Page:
I know that all parenting takes energy and effort—I get it. But I also think that unless you are parenting a child with special needs, you probably have no idea just how hard it is. It’s hard because it’s all so unknown—there is no “one day he will be doing ____” to cling to, because everything is uncertain. It’s the repetition—where it would take a normally-developing child 15 times to figure something out, it takes Matthew 30. It’s the steps backward—just when we think he’s moving forward using his signs and a few words, he settles back into a kind of helpless blankness that makes tantrums more frequent and raises frustration and confusion, both for him and for us.

It’s never being able to take our eyes off of him—he’s strong and capable of body, but his mind and language and understanding are delayed, so we never know how he is going to react or interact with something. Big questions loom: what if he gets hurt? What if he never grows up? What if he never leaves home? What if we spend the rest of our lives parenting a child with very little skills?

Yes, these are the big questions and the worries that flood this mama’s heart at three in the morning sometimes. These are the valleys that are real and heavy and confusing for us on this parenting journey.

But then there are also the mountains. The moments when we celebrate all that Matthew HAS learned, when we look to the future anticipating he WILL continue to learn more and more as he develops and grows. It doesn’t give us solid answers, but it does give us a kind of hope that keeps us going—the light floods through the cracks into our dark places and reminds us that we have so much around us to see us through this journey.

We have our faith and our belief, strange though it may sound, that God called us to this adoption journey and gives us what we need to see it through. We have our family, who walk beside us and take turns caring for Matthew and see both the hard and the good moments with us. We have our friends—especially those who understand challenge and loss in parenting—adoptive parents, parents who have kids with special needs, parents who have lost children. Although our journeys are different, these shared experiences and common feelings are so encouraging to us.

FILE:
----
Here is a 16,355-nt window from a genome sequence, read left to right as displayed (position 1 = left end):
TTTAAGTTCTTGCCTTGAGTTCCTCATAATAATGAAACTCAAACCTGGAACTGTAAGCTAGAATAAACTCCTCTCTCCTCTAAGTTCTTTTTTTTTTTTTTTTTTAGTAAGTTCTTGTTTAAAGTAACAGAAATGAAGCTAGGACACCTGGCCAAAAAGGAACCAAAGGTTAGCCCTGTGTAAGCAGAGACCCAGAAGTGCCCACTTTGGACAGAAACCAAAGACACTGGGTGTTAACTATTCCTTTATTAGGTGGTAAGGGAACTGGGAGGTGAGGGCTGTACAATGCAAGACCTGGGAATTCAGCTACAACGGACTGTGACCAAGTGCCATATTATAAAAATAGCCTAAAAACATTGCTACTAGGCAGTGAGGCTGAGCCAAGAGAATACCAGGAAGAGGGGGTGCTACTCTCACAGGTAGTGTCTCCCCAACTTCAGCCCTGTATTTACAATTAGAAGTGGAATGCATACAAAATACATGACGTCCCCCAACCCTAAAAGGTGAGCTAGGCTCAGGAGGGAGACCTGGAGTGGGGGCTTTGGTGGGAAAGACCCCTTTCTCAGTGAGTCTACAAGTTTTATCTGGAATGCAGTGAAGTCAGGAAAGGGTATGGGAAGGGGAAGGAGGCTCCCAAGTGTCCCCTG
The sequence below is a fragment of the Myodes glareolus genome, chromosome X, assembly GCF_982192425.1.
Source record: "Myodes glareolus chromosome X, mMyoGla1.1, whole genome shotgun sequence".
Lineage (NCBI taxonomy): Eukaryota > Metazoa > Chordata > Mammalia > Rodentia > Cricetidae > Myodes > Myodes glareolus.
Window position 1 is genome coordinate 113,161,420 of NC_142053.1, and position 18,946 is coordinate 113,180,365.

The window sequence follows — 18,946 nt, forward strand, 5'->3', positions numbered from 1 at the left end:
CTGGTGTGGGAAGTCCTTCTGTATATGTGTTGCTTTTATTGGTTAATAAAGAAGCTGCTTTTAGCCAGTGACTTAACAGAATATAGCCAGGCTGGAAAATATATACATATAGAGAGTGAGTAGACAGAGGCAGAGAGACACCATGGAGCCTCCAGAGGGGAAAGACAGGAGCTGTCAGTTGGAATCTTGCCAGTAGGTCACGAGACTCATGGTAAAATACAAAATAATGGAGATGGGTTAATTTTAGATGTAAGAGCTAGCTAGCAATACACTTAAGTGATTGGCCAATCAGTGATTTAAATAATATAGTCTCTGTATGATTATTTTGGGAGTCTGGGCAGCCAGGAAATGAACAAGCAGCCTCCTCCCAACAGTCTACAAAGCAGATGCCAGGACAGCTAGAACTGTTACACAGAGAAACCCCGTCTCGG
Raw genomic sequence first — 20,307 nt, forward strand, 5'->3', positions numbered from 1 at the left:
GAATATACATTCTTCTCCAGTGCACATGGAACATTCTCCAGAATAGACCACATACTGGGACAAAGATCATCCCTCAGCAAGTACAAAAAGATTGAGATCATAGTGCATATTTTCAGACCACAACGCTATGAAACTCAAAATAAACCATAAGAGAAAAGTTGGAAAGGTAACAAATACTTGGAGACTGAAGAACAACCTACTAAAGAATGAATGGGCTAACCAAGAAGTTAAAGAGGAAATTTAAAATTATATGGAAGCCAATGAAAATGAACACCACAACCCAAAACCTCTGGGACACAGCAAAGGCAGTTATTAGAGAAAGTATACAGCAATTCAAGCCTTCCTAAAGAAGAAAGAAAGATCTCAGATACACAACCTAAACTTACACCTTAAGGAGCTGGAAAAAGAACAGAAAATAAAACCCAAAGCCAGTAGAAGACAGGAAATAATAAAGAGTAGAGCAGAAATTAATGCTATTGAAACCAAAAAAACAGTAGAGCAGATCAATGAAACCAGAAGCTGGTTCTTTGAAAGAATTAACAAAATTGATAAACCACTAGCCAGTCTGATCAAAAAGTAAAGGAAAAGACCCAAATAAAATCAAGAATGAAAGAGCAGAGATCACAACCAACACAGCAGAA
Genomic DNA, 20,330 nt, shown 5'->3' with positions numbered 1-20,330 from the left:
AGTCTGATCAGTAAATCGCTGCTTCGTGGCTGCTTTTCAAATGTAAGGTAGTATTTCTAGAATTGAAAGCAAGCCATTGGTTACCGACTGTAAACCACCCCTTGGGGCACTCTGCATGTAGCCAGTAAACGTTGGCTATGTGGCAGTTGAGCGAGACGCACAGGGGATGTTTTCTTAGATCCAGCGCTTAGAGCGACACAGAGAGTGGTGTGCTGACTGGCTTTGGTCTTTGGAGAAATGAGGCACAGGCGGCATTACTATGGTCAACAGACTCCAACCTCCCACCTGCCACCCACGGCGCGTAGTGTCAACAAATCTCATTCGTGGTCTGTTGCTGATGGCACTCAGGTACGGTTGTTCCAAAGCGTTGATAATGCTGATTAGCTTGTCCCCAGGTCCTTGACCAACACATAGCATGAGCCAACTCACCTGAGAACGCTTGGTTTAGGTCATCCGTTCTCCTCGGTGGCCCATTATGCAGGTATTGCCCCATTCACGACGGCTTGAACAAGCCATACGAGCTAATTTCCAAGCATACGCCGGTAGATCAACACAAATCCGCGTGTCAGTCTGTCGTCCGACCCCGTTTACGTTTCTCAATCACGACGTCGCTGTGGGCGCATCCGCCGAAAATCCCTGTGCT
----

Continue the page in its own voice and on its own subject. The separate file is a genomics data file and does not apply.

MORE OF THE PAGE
And then we have our boy—who continues to delight us with small moments of growth and development.

As we round the winter into spring, with summer ahead of us, I’m so grateful for Matthew’s independence and love of the outdoors. I’m grateful that he came home to a family who also loves being outside. When we play outside together, that’s when I feel most normal as a family. Trails and the woods and the backyard are all places where Matthew can exert all his wonderful energy and explore and I know he won’t break anything (except maybe his own bones). So we play outside a lot, and we anticipate doing more of it as the weather gets nicer and nicer. A mountain for sure.

I know I should expect this journey to have its ups and downs—in fact, I was pretty sure it would have some of both when we started it. But the valleys are sometimes lower than I thought they would be. I suppose that makes the mountains feel more significant too.